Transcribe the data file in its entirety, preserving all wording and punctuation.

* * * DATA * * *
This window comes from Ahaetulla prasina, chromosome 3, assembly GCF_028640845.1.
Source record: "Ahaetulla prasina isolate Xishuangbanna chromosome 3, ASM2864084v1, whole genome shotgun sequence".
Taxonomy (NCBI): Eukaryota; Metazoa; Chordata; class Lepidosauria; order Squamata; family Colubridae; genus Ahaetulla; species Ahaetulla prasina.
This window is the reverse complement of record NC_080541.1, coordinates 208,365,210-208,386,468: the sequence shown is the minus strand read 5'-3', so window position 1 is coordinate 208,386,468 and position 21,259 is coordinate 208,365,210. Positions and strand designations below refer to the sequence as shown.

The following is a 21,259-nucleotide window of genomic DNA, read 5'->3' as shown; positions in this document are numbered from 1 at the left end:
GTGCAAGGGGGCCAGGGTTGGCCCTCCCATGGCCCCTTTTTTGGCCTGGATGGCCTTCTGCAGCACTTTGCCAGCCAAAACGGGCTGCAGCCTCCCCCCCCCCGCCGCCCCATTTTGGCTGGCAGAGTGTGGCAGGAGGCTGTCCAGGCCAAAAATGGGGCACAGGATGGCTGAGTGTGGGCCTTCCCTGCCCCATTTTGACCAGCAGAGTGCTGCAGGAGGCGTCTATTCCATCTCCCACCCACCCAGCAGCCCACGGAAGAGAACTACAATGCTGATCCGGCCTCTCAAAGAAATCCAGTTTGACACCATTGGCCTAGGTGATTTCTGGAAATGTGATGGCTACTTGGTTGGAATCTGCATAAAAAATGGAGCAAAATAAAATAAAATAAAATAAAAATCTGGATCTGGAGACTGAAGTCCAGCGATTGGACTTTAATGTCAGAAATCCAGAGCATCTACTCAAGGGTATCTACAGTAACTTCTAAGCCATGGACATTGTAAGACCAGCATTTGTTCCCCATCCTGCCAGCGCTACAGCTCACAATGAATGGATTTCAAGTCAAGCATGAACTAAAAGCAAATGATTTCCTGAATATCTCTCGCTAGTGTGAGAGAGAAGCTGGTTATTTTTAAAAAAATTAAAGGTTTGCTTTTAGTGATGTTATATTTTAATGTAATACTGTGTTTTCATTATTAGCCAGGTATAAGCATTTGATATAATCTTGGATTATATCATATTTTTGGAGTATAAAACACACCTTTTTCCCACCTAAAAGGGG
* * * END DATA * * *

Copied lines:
This window comes from Ahaetulla prasina, chromosome 3, assembly GCF_028640845.1.
Source record: "Ahaetulla prasina isolate Xishuangbanna chromosome 3, ASM2864084v1, whole genome shotgun sequence".
Taxonomy (NCBI): Eukaryota; Metazoa; Chordata; class Lepidosauria; order Squamata; family Colubridae; genus Ahaetulla; species Ahaetulla prasina.
This window is the reverse complement of record NC_080541.1, coordinates 208,365,210-208,386,468: the sequence shown is the minus strand read 5'-3', so window position 1 is coordinate 208,386,468 and position 21,259 is coordinate 208,365,210. Positions and strand designations below refer to the sequence as shown.

The following is a 21,259-nucleotide window of genomic DNA, read 5'->3' as shown; positions in this document are numbered from 1 at the left end:
GTGCAAGGGGGCCAGGGTTGGCCCTCCCATGGCCCCTTTTTTGGCCTGGATGGCCTTCTGCAGCACTTTGCCAGCCAAAACGGGCTGCAGCCTCCCCCCCCCCGCCGCCCCATTTTGGCTGGCAGAGTGTGGCAGGAGGCTGTCCAGGCCAAAAATGGGGCACAGGATGGCTGAGTGTGGGCCTTCCCTGCCCCATTTTGACCAGCAGAGTGCTGCAGGAGGCGTCTATTCCATCTCCCACCCACCCAGCAGCCCACGGAAGAGAACTACAATGCTGATCCGGCCTCTCAAAGAAATCCAGTTTGACACCATTGGCCTAGGTGATTTCTGGAAATGTGATGGCTACTTGGTTGGAATCTGCATAAAAAATGGAGCAAAATAAAATAAAATAAAATAAAAATCTGGATCTGGAGACTGAAGTCCAGCGATTGGACTTTAATGTCAGAAATCCAGAGCATCTACTCAAGGGTATCTACAGTAACTTCTAAGCCATGGACATTGTAAGACCAGCATTTGTTCCCCATCCTGCCAGCGCTACAGCTCACAATGAATGGATTTCAAGTCAAGCATGAACTAAAAGCAAATGATTTCCTGAATATCTCTCGCTAGTGTGAGAGAGAAGCTGGTTATTTTTAAAAAAATTAAAGGTTTGCTTTTAGTGATGTTATATTTTAATGTAATACTGTGTTTTCATTATTAGCCAGGTATAAGCATTTGATATAATCTTGGATTATATCATATTTTTGGAGTATAAAACACACCTTTTTCCCACCTAAAAGGGG